“It’s data on a non-trivial scale”: James Sietstra, Seven Bridges
In the wake of several exciting announcements this week, we chat with James Sietstra, President of Seven Bridges, about cancer research, big bioinformatics, and enabling collaboration.
This is a really exciting week to be a cancer researcher. As of today, one of the world’s largest and most comprehensive genomic datasets – The Cancer Genome Atlas (TCGA) – will be available for researchers worldwide to access, along with a suite of computational resources to analyse it. This is part of the National Cancer Institute’s Cancer Genomics Cloud Pilot programme, and their selected partner for this enormous project are the biomedical data analysis experts at Seven Bridges.
Actually, it’s a really exciting week for Seven Bridges too. Alongside their involvement with the Cancer Genomics Cloud, the company has today announced $45 million in Series A Funding, along with the appointment of two new members to their Board of Advisors: Tom Daschle, former U.S. Senate Majority Leader; and Kai-Fu Lee, founding president of Google China.
We took the opportunity to sit down with James Sietstra, President of Seven Bridges, for a chat about these exciting developments for the company, the big challenges facing big bioinformatics, and why collaboration is the future of successful disease research.
FLG: What will this latest round of investment enable Seven Bridges to do in the future? What does this give you the scope to accomplish?
JS: It’s a meaningful amount of capital, and really it’s going to allow us to tackle more big projects. Our progress in developing the platform for precision medicine and drug research comes from growing our team and investing heavily in R&D, and that’s what we will continue to use the capital for.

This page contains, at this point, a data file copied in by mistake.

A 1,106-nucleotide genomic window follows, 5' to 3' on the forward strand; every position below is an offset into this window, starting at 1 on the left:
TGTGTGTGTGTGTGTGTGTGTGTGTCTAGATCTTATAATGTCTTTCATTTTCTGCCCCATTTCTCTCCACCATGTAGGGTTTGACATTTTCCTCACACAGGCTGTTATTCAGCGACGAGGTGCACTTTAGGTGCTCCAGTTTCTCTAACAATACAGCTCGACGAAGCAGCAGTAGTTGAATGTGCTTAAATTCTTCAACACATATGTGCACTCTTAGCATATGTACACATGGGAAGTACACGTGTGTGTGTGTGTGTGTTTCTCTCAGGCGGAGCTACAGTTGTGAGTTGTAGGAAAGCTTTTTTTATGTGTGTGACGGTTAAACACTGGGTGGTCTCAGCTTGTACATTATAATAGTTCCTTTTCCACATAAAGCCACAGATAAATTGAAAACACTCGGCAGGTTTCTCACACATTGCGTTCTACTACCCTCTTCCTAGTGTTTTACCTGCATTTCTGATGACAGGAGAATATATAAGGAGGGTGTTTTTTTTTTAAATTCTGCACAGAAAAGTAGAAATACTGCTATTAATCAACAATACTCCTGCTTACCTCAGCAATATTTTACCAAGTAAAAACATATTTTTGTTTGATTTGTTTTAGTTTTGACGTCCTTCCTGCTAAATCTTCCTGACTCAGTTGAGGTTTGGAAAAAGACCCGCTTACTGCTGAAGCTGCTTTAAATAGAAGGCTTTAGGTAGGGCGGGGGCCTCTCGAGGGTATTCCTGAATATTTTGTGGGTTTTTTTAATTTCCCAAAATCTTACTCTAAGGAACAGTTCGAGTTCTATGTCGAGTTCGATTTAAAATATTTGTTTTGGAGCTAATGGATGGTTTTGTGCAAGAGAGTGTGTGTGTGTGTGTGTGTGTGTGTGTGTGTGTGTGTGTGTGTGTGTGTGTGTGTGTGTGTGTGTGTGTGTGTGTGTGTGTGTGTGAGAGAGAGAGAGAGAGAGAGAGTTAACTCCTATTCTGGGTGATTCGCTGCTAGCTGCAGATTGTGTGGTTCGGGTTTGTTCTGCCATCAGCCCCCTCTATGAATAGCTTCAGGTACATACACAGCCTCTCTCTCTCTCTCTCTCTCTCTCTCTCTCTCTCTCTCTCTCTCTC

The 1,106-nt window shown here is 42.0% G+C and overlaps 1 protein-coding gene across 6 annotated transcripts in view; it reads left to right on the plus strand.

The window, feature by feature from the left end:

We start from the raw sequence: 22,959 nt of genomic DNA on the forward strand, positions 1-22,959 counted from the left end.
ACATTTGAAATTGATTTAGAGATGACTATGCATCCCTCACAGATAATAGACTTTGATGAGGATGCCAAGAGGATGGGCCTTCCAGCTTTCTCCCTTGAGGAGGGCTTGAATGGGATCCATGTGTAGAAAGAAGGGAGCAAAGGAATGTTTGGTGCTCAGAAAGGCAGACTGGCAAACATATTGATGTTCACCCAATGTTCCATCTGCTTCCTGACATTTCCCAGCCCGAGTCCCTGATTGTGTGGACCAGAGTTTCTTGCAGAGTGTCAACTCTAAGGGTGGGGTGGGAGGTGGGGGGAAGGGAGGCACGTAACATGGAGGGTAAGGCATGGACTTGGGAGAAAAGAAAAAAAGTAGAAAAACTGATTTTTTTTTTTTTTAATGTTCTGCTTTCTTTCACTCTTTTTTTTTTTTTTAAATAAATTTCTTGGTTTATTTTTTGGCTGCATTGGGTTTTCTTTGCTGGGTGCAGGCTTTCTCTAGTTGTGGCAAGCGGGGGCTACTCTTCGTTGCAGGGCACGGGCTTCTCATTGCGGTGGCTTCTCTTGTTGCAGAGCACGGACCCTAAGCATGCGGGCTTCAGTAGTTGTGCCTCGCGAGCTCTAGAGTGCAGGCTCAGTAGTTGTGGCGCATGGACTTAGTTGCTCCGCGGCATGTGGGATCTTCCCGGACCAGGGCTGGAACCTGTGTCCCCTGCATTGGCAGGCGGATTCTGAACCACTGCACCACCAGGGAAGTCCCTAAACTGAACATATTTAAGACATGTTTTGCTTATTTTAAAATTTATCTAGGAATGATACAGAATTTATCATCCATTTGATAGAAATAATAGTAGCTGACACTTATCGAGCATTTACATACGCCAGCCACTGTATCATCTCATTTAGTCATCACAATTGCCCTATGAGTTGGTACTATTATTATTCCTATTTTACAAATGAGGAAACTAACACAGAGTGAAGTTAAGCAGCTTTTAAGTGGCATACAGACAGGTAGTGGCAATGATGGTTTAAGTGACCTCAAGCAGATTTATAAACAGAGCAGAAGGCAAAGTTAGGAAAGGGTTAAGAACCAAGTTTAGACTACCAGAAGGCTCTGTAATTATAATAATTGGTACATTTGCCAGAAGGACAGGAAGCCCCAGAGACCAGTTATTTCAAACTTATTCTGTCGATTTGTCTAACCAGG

FLG: Your new advisory board members come from different backgrounds within the world of medicine. What new perspectives and new ideas do you feel they are going to bring to your team?
JS: This is exciting for us because the two new members really reflect who we are as a business. We straddle building a technology company and implementing platforms for governments and for national scale projects, so the new members of the advisory board reflect the identity of Seven Bridges.
Tom Daschle understands how the different agencies and departments in DC work, and has a long history of navigating national health policy in the Senate and in DC more generally, so I suspect we will continue to have assistance from him, and really value his feedback in how we approach those national scale projects in the US in particular.
Kai-Fu Lee is not only a cancer survivor but also has a really rich skillset. He founded Google China and understands how to scale technology companies in Asia-Pacific and in China more specifically. In his work with Google China and Microsoft Research he took ideas from concepts and actually scaled them into products. One of the first things we discussed with him was doing that with our work, actually in the UK. We were funded by Genomics England to do novel research in a new paradigm of data structure for variant calling against the reference, which is the Graph paradigm and is actually where the name of the company, Seven Bridges, comes from: the classic graph theory problem “The Seven Bridges of Konigsberg”. It’s a good opportunity for us to leverage their respective domain expertise.
FLG: What are the major challenges in a project like the Cancer MoonShot? How do you bring together commercial organisations, hospitals, healthcare providers, to make a project like that work?
JS: You build platforms to enable all of those institutions to work together. This is really the focus long-term of Seven Bridges: to enable patients, hospitals, institutions and the government to do collaborative science and to analyse ever-growing datasets to accelerate the speed of novel discovery. The Cancer Genomics Cloud is actually a wonderful example of this. Vice President Joe Biden gave a speech at Duke University on Wednesday in which he said that the science is there, the technology is there, we need to move faster and moving faster comes down to greater collaboration and greater sharing of information.